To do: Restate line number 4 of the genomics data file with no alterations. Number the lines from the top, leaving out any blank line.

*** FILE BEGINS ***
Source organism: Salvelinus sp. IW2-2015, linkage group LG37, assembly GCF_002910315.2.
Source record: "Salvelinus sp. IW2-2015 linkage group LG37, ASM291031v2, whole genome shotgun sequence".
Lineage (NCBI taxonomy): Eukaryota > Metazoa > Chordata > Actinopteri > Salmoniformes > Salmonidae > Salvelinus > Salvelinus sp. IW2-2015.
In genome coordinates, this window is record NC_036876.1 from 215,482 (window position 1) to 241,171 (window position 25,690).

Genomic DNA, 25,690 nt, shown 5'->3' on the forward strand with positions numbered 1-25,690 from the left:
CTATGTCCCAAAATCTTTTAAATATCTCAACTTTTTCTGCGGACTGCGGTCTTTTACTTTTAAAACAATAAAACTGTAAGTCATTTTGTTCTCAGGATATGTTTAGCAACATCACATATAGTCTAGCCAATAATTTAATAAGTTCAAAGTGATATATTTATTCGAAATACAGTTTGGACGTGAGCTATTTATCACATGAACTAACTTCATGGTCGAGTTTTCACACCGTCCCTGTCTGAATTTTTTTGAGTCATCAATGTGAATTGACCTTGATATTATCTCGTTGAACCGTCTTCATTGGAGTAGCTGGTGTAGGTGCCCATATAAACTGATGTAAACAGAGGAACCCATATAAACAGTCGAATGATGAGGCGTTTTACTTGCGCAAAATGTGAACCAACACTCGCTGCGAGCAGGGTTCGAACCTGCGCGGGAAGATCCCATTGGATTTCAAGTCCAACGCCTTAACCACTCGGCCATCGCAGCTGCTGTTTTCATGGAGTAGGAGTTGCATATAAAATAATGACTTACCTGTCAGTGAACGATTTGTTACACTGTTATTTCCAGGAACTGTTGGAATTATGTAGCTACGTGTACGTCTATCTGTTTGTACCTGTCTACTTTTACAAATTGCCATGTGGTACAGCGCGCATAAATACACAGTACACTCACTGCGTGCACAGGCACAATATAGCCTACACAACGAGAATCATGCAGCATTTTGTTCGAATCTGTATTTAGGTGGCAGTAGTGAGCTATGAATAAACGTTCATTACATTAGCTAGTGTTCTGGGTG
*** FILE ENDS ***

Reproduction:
In genome coordinates, this window is record NC_036876.1 from 215,482 (window position 1) to 241,171 (window position 25,690).